An essay on not feeling yourself.
One of the most important things I’ve learned in starting to explore trans theories and experiences is that the nature of dysphoria is nebulous, complex, and difficult to put into words.
I’ve struggled for years with a lot of the classic hallmarks of depression–anxiety, apathy, substance abuse, mood swings, self loathing, & suicidal thoughts, to name a few. I was never a really happy-go-lucky kid, but I can remember that a lot of these feelings really started to dominate my consciousness as my classmates and I entered puberty in middle school. Thinking on this, I think it makes a lot of sense given that puberty marks a major shift into the gendered spaces of the adult world for children. But at the time, in a small town in rural Ohio, I had no way to intellectually link my sadness and death wishes to anything about my identity, especially in terms of gender.
It’s weird now to reconsider a lot of the shitty feelings that have dominated my psychic landscape through the lens of what I’ve learned about dysphoria and the slippery way it slides into everything a person can do. I have a lot of regrets and remorse and shame about things I’ve said and done in the past. From my new perspective, where I have a name for a concept that seems to embody everything I want to fly on my freak flag, so much of the shit I was never able to figure out about myself makes sense.
I still have a knee-jerk reaction to this where I refute any attempt to explain myself with dysphoria because obviously I’m actually just a worthless piece of human garbage. I sometimes feel like I’m bending over backwards to make sure I’m not using dysphoria to excuse or justify shitty things I need to take responsibility for. I think this a function of my inclination to scrub the rose color off of any new pair of glasses.
But I also know I need to learn that dysphoria might be what enables me in a lot of my negative behaviors and thought patterns because I basically decided I was already spiritually and emotionally dead around age 15 and, from that point forward, my life was basically just waiting for death to catch up to me on the physical plane. That’s really no way to live.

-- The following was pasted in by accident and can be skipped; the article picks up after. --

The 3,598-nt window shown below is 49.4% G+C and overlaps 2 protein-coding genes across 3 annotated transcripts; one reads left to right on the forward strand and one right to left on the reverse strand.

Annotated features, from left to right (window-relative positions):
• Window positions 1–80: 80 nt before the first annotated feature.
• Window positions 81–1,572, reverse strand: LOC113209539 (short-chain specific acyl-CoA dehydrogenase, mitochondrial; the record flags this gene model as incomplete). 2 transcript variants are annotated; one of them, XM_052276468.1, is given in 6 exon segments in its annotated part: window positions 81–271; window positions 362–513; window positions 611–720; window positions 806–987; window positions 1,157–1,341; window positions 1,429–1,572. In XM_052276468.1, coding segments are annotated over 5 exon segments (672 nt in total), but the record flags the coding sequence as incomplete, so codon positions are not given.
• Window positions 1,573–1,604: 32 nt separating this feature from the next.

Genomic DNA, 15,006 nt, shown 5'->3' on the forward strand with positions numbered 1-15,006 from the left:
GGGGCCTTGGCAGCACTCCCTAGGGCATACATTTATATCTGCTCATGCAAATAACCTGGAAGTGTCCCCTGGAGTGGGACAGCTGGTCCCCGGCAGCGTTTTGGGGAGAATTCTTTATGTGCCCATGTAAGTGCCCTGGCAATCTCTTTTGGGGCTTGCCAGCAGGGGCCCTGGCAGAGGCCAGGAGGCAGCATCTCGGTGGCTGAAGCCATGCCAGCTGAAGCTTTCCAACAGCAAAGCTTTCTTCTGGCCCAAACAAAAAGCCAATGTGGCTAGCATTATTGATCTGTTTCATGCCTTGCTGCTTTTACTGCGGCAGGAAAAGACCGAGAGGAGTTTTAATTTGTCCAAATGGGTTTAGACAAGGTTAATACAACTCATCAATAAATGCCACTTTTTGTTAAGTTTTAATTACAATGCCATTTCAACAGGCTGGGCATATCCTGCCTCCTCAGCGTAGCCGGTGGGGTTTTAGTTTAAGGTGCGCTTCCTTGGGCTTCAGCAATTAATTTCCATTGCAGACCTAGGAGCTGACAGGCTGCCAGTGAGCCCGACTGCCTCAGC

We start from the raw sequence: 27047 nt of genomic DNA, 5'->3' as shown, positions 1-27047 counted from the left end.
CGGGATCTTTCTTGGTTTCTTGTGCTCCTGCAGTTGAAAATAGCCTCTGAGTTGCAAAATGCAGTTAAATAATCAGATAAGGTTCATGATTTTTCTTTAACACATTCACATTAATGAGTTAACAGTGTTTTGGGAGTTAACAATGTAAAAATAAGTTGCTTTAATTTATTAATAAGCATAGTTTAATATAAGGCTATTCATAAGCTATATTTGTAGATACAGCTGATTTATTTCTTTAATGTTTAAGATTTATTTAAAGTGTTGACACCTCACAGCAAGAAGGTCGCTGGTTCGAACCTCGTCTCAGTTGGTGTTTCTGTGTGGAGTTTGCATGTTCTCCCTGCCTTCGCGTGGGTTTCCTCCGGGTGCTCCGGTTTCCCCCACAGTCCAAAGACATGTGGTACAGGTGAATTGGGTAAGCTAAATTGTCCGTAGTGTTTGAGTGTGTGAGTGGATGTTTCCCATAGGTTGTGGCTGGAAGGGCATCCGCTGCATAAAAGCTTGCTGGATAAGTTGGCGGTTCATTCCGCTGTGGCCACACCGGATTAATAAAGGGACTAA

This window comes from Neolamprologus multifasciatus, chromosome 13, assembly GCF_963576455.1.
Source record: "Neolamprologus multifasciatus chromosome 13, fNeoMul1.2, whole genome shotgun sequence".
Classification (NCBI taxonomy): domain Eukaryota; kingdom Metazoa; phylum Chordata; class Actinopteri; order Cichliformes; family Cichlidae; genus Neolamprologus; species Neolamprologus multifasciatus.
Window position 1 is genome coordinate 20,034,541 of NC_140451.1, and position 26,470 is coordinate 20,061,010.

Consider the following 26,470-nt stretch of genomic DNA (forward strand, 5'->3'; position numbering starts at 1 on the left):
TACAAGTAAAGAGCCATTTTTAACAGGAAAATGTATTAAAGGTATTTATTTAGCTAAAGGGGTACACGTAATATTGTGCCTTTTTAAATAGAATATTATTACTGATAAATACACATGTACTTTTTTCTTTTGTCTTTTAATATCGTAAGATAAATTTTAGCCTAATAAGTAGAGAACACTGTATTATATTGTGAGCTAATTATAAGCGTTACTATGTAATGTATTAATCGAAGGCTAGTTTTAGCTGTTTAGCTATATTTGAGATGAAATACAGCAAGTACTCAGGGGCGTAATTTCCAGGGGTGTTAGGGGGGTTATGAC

I think I’ve rediscovered an impulse that most people take for granted; it’s a drive to find a way to live, in the abstract sense of the word that connotes comfort and sustainability and the pursuit of happiness instead of just the acceptance of misery. That impulse is a big part of what’s motivated me to push towards honesty and embracing myself.
If you had told me even a year–hell, even six months ago–that it’s okay to want to be alive, that it’s good to enjoy life, that feeling positive sometimes is an acceptable thing for a human being to do, I would’ve paid lip service in agreement and had an internal breakdown in which I squashed all of those ideas as possibilities for myself because I’m unworthy of anything good in life.
Understanding that I was reinforcing these attitudes in myself, that I was the reason I hated myself has been a sort of revelation as well. It’s strange now that even as I’ve started to come out to a limited inner circle of people in my life, I wear a vague sense of depression as armor to prove that I’m actually struggling. That’s not to say that I’m not actually struggling or that I don’t feel like a total shit stack sometimes. But even when I don’t feel that blue, I erect a facade of anguish even as I attempt to tear down the foundations of my own internal sadness.
I think that, for now, being able to maintain that mask–the one of the sad closeted trans girl–has a certain utility in helping friends to understand what I’m going through and giving me a little emotional distance from them. But ultimately, it doesn’t fit into the scheme of sustainable, functional livelihood I want to create for myself.
I don’t know that I can really imagine a life where dysphoria and depression don’t impact me on a regular basis, but it is heartening to imagine one where coping with them is something I can do with practiced methods, where they are not shadows that lurk over my shoulders on a daily basis. Because that’s what dysphoria is to me. A creepy feeling like a gust of wind in a dark alley, one that alters the climate on what might otherwise be a totally normal day.
Sometimes, it wakes up with me. Sometimes, it finds me in the mirror in the bathroom. Sometimes, it just passes me by on the street, in a store front window or a stranger’s eyes, but then it follows me around the rest of the day.
I used to not understand why these feelings seemed to find me like rain finds Seattle. I upset myself trying to fight them. Or felt so overwhelmed by the shit in my own head that I had to make strategic negotiations for getting through little interactions like buying coffee or small talk with co-workers. But that didn’t stop me from wallowing in them and resisting the efforts of others to pull me to my feet.
Now that I know myself better, I find I have a lot easier time identifying these feelings, where they come from, and when I need to do something to manage them. It’s my hope that as my journey progresses, this trend continues. I don’t know that the shadow will ever leave me, but I think I might not notice it so much if I turn towards the light.
Copyright Lucy Diavolo.